Welcome to SFU.ca.
You have reached this page because we have detected you have a browser that is not supported by our web site and its stylesheets. We are happy to bring you here a text version of the SFU site. It offers you all the site's links and info, but without the graphics.
You may be able to update your browser and take advantage of the full graphical website. This could be done FREE at one of the following links, depending on your computer and operating system.
Or you may simply continue with the text version.

FireFox (Recommended) http://www.mozilla.com/en-US/firefox/
Netscape http://browser.netscape.com
Opera http://www.opera.com/

*Macintosh OSX:*
FireFox (Recommended) http://www.mozilla.com/en-US/firefox/
Netscape http://browser.netscape.com
Opera http://www.opera.com/

*Macintosh OS 8.5-9.22:*
The only currently supported browser that we know of is iCAB. This is a free browser to download and try, but there is a cost to purchase it.

Mack the Flack

Our blog, Mack the Flack, explores PR, journalism, and communications trends in the digital age

Archive for January, 2011

Bloggers are Male, Educated, Lazy

Tuesday, January 25th, 2011

According to www.mediabistro.com a study shows that bloggers are predominately male (2/3), university educated (75%) and lazy, most spending less than three hours a week actually blogging.

Mack the Flack feels it’s only fair to point out that, although guilty as charged, he does have a full time job, family, friends and dog-walking duties that keep him pretty busy.

Learn how hard you have to work in your PR career at SFU’s Public Relations Certificate Program.  www.sfu.ca/cstudies/pr or call 778-782-5093 or email pr-staff@sfu.ca

Advice for PR Students from PR Students

Tuesday, January 18th, 2011

Students from Temple University’s PR program prowlpublicrelations.blogspot.com have this advice for students new to the PR field. Mack the Flack agrees the advice is worth sharing.

Public Relations students Fall 2010

Public Relations students Fall 2010

1. Keep a lookout for blog posts and articles that discuss how people view public relations professionals and what our role is in the new media landscape. The question I keep in the back of my head when looking for this sort of information is: What does the ever-changing industry landscape mean for current college students as we enter the workforce?

2. Instead of controlling all information you give out, serve as a connector for your client as well as your media contacts. Being a connector means that you make connections that help people in ways that do not necessarily benefit your client.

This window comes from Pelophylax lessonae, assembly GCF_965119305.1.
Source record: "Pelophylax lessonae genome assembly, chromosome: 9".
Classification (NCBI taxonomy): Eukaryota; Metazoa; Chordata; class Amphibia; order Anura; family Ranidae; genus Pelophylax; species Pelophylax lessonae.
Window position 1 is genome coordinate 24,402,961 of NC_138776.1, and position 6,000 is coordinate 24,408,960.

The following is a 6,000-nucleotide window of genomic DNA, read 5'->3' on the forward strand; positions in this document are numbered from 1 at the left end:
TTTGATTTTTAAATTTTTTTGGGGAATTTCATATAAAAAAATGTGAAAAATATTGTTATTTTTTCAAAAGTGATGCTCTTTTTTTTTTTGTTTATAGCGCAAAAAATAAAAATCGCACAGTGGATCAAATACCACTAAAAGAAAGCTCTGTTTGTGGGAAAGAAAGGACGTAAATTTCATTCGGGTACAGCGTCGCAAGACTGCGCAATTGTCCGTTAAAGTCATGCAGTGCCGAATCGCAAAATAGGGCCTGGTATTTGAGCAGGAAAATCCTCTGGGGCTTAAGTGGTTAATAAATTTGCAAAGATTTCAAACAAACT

3. Press releases aren’t dead but you need to specifically target the channels that will effectively reach your publics. Sending press releases to thousands of media contacts without a specific target is like sending a beauty industry client’s information to a men’s lifestyle magazine – not productive.

4. Stay in contact with the people you have formed relationships with. Correspond with them about things happening in your area of expertise over lunch or through a quick email or phone call. These conversations may have little to do with your client, but as mentioned before it is all about your connections.

Learn powerful PR career tips in SFU’s Public Relations Certificate Program 3 week practicum.  www.sfu.ca/cstudies/pr or call 778-782-5093 or email pr-staff@sfu.ca

Words We Can Do Without in 2011

Friday, January 14th, 2011

Lake Superior State University’s (LSSU) annual “List of Words to be Banished from the Queen’s English for Mis-use, Over-use and General Uselessness” (www.lssu.edu/banished) include some of Mack the Flack’s most hated:

1. Viral – anything popular, even for a microsecond, is “viral”. We’re sick of it.

2. Fail – LSSU flunks the word that describes anything and everything.

3. BFF – a friendship that lasts 10 minutes.

4. Wow Factor – leaves us unimpressed.

5. Man Up – verbing a noun doesn’t make you stronger.

6. Refudiate – time to repudiate Sarah Palin’s phoney word.

Learn useful, powerful and real words in Fundamentals of Public Relations.  www.sfu.ca/cstudies/pr or call 778-782-5093 or email pr-staff@sfu.ca

Seven Technologies Headed for the Scrap Heap

Thursday, January 13th, 2011

A New Year and time for a look at the latest “Dead Tech Walking” from CTV.ca

1. Camcorders and compact cameras – smartphones and BlackBerrys are taking their place. You can’t beat a slim device you can slip into your pocket that allows you to call, text, search for and photograph friends.

2. iPods and other portable music players just like cameras and camcorders smartphones are killing off the MP3 business.

3. Discs of all kinds –Downloaded music has killed off CD sales and downloadable movies and programs will do the same to the DVD business. Not a good time for HMV or Blockbuster.

4. GPS devices – if you didn’t get one for Christmas don’t worry. Smartphones are about to make them obsolete.

5. Answering machines voicemail is too slow. Texting, Facebook, Twitter and email are faster.

6. eBook readers The writing is on the tablet. eBook readers doomed to just reading books, will be replaced by tablets.

7. Watches, alarm clocks and wall calendars Ask anyone for the time, an appointment or a wake up call and you’ll know the cellphone has done in these old time tools.

Learn more about the latest Media Relations and Social Networking technology from our PR experts.  www.sfu.ca/cstudies/pr or call 778-782-5093 or email pr-staff@sfu.ca (more…)